Continuing Education

Fred Hopkins

Fred Hopkins

I started my bad movie career in 1971, when I co-founded The Vintage American Cinema Society. Instead of showing the usual pop-oriented movies like "M.A.S.H." or "Butch Cassidy & The Sundance Kid," we showed Fred Astaire in "Let's Dance" (with a live performance by a gaggle of tap dancing tots) and "The Ghost of Frankenstein," starring Bela Lugosi (with a live intro by "The Count," local TV horror host and legend, Joe Towey). To my discombobulated amazement, we drew huge crowds (and this was 9 years before the general public discovered Ed Wood!).

In the early '80s, local film historian, John Black, and I formed "The Backtrack Cinema Society" and showed "Plan 9 From Outer Space" at the now torn down Seattle Concert Theater and "Glen or Glenda" at Clifford's On Broadway. We continued showing almost 100 films at venues all over Seattle.

I was also appearing on The Dave Ross Show on KIRO Radio every few weeks doing "so-bad-they're-good!" movie reviews as "Captain Cassette" and "The Legend of Lost Films." During this same decade, I had a nationally syndicated column devoted to Grade Z films, called "Mondo Video" and additionally contributed film articles and interviews to national newspapers in N.Y., Florida, New Orleans, and Texas.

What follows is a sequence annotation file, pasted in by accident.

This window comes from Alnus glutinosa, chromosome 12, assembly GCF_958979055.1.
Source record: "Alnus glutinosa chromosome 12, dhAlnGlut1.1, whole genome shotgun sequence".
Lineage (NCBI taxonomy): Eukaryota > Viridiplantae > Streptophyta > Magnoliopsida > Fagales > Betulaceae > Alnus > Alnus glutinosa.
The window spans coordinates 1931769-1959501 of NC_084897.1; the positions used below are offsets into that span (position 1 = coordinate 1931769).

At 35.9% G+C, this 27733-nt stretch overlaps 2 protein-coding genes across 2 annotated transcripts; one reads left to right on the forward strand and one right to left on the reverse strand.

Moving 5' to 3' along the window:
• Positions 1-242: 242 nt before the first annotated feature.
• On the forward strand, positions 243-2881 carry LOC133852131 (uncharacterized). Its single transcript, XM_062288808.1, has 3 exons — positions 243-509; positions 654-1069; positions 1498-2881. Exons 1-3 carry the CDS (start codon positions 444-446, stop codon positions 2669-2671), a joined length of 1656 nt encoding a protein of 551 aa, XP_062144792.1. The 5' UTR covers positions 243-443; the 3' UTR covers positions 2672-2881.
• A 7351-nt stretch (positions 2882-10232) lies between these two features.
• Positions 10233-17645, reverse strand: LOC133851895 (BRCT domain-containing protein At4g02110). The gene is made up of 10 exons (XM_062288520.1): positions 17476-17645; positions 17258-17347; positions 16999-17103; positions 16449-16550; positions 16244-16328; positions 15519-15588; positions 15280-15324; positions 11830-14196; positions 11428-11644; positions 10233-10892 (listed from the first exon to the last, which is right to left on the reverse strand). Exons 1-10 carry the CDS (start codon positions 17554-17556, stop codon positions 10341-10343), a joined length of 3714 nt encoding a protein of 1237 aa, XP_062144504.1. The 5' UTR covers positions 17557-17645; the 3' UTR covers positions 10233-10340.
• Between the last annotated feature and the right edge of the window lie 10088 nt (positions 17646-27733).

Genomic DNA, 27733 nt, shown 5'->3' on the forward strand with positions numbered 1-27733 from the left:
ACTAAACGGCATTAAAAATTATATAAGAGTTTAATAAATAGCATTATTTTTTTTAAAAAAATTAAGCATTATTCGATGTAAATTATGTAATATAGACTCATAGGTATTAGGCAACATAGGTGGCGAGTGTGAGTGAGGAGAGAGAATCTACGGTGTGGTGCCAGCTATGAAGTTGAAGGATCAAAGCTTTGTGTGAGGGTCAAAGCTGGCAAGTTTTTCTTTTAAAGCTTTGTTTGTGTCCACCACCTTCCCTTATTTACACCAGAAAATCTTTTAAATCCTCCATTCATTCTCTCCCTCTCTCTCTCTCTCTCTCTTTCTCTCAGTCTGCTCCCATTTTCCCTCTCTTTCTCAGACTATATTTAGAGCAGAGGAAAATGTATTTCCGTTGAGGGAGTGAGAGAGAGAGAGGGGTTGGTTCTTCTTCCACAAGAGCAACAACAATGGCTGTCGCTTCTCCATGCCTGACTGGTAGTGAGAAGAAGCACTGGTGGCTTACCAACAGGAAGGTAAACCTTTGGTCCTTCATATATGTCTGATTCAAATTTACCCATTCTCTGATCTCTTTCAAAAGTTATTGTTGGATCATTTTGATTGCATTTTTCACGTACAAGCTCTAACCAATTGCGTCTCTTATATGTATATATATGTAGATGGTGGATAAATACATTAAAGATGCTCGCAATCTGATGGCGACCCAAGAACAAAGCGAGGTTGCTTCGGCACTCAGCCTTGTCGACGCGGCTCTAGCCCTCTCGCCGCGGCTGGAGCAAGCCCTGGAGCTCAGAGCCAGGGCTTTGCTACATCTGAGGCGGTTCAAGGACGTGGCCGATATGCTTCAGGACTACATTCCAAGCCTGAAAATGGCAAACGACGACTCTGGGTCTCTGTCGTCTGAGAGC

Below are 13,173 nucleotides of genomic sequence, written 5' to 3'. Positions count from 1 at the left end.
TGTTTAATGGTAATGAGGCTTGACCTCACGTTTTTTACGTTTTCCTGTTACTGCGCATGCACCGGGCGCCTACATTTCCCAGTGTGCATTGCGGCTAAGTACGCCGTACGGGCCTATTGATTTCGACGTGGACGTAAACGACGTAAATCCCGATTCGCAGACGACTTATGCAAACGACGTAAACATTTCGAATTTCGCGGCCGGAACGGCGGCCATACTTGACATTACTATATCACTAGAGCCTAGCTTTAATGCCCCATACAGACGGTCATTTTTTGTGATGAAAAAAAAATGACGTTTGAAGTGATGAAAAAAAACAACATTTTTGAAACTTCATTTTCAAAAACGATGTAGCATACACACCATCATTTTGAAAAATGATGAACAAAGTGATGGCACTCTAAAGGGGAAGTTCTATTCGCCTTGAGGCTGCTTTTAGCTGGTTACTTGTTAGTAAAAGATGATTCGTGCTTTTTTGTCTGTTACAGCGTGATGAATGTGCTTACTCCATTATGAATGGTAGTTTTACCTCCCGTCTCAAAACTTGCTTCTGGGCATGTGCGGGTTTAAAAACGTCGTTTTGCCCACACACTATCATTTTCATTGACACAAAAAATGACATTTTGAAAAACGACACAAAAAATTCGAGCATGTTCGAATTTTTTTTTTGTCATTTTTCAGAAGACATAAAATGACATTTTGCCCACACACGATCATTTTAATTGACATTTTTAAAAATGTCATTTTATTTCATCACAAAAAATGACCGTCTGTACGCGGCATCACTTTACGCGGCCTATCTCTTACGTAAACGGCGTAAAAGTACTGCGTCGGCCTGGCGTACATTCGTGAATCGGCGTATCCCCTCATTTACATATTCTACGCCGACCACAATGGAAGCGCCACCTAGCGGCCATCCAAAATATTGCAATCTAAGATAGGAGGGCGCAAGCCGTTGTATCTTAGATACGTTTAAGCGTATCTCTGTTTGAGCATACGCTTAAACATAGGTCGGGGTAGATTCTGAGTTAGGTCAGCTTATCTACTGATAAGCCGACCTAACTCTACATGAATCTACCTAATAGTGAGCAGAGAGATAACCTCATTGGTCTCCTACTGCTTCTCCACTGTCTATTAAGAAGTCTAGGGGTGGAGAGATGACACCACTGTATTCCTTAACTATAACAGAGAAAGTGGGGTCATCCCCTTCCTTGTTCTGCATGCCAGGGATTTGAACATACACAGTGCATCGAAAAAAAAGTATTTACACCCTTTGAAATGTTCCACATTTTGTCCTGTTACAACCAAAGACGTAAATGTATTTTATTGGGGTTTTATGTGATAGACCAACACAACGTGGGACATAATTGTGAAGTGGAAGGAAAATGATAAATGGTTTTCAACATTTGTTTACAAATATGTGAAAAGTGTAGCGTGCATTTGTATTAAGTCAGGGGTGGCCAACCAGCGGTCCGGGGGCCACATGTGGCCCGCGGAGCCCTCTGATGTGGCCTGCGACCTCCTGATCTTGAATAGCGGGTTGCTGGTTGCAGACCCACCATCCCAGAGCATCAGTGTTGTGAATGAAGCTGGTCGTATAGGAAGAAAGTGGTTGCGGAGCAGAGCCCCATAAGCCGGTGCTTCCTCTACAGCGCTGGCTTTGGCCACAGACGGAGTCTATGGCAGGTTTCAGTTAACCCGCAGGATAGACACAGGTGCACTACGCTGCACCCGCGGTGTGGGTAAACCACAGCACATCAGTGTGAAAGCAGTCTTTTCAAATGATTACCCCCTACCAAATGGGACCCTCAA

I also had almost weekly programs airing on Public Access TV, as well as co-starring in a local film called "The Rock'n'Roll Mobster Girls," (1988) which also starred Jim Rose. In the early '90s, I started appearing on The Pat Cashman Show on the radio every Friday morning doing "Fred Hopkins' Turgid Constipated Erotic Movie Reviews," again spotlighting the worst, most awful, and most fun movies of all time. I did this for about 10 years on KIRO FM; KOMO AM; and KJR FM.

This is my seventh year of teaching Schlock Cinema 101 and I have never had so much fun. Being with other discombooberated fans of Totally Awful Cinema and sharing the joy of watching these films and discussing them is a rare treat! I am not worthy!